The proposed solution has been implemented by writing query reception module using VXML platform. This module receives query, converts it into the textual form and co-works with a web sever (which uses Apache Solr search engine) to retrieve documents from the web sources.

Experimental Evaluation

For experimental purpose, about 32 audio lectures on different topics were recorded (PCM 22.050 kHz, 16 Bit, Mono) and uploaded to the web [39] to generate a web resource. Apache Tika [5] was used to extract metadata of the web documents. Manual transcription was performed to generate indexing terms of the web documents corresponding to each metadata. Furthermore, an indexed database was developed by storing information of the metadata along with indexing terms. Apache Solr [4] was used to search the indexed database according to the key terms of a text query extracted from the spoken query. The web server was running on Pentium4 system (1GB RAM).

The VXML query reception module was uploaded to VML hosting site [40] which was assigned with a telephone number. This number was used for connecting with the system to make a query from the cell phone.

To test the system a query set was defined (one, two and three-word queries) by picking words from transcription of audio files. A small application specific grammar was defined for recognition of spoken query words. Following table shows the set of queries defined for this experiment.

Sr. No

Queries

1

Computer Memory

2

Subject of Sentence

3

Personal Pronouns

4

Personal Computers

5

Input Device

6

Random Access Memory

7

RAM

8

Read Only Memory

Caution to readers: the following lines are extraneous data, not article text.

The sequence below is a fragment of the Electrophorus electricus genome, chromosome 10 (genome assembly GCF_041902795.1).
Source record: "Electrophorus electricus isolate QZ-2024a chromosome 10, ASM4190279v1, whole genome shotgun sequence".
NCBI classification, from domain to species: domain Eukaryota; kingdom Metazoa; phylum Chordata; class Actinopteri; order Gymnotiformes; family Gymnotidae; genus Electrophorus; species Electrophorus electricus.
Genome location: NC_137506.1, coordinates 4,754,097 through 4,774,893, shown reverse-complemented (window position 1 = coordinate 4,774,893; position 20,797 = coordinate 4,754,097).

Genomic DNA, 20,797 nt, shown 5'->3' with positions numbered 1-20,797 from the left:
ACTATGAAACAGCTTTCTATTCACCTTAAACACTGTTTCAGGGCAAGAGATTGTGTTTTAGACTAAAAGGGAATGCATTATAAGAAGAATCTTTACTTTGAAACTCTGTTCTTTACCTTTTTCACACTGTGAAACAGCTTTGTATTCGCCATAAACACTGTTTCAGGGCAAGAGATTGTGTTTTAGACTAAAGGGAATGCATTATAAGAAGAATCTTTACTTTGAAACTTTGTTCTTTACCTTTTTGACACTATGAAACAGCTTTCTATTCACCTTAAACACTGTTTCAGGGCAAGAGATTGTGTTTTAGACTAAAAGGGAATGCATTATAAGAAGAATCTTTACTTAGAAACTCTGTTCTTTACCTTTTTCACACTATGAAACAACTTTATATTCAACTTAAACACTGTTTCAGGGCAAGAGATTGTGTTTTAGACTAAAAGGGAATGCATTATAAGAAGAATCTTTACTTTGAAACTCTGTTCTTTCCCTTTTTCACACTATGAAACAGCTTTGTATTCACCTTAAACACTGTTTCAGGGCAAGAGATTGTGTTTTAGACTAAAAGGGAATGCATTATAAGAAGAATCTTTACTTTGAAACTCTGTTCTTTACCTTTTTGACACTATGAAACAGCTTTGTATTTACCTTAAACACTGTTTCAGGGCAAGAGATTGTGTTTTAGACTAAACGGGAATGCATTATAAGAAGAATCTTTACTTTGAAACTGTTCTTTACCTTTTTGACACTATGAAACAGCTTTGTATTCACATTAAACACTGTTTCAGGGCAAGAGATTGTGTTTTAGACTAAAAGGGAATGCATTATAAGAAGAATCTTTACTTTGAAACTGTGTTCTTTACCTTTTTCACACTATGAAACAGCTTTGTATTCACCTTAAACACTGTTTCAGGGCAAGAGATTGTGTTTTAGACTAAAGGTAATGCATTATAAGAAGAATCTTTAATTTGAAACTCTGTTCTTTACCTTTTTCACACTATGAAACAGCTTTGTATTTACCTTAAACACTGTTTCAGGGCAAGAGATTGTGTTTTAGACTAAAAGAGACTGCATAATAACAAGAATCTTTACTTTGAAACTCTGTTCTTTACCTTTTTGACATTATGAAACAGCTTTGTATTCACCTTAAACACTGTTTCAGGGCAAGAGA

Figure 10: Queries defined for experimental purpose

The experiment was performed by making a voice call to the query reception module from the cell phone (Telenor SIM in Nokia 6312). On successful connection, a query from the query set was spoken out. The query conversion module converted this query into textual query utilizing voice recognition engine of VXML and our defined, application specific grammar. Keywords' extraction module extracted keywords from the text query. Then the Apache Solr, searches for relevant documents from its indexed database against extracted keywords. After this, filtering modules sifted out multimedia documents and sorting module sorted them using relevancy score. From this list document's names were played on cell phone as audio. The preferred document number in return was passed from cell phone to the server. Then the required document was retrieved from the web, played as audio and listened on the cell phone.

The module-wise working of proposed system is explained below.

In module1, the VXML interpreter was uploaded to the web [39] which was assigned with a phone number (0014089077328). This number was dialed from the cell phone (Telenor SIM in Nokia 6312). After getting connected, pin code (1234) and user id (6251279) was pressed from keypad of cell phone. The query reception module prompted for Query. The query "Computer Memory" was spoken on cell phone's Mic. Let us say it q1. Query reception module received the query and forwarded it to module 2. Module 2 converted it into textual query using voice recognition engine of VXML and our defined, application specific grammar. Note that number of words in the grammar is finite. The textual query was sent to the web server for further processing.

In module3, web server extracted keywords from text query and passed them to the search engine. The keywords from the query q1 are shown below.

computer, memory, computer memory

In module4, search engine searched for relevant documents from its indexed database built by manual indexing of documents from the web sources. The search engine being used here was Apache Solr [4] which is an open source search server based on the Apache Lucene search library. Metadata and text information from the web documents was extracted using apache TIKA [5]. The metadata and text information was used for indexing the web documents in indexed database.

Figure 11 shows the results for Modules 4, 5 and 6 against the query q1, made earlier.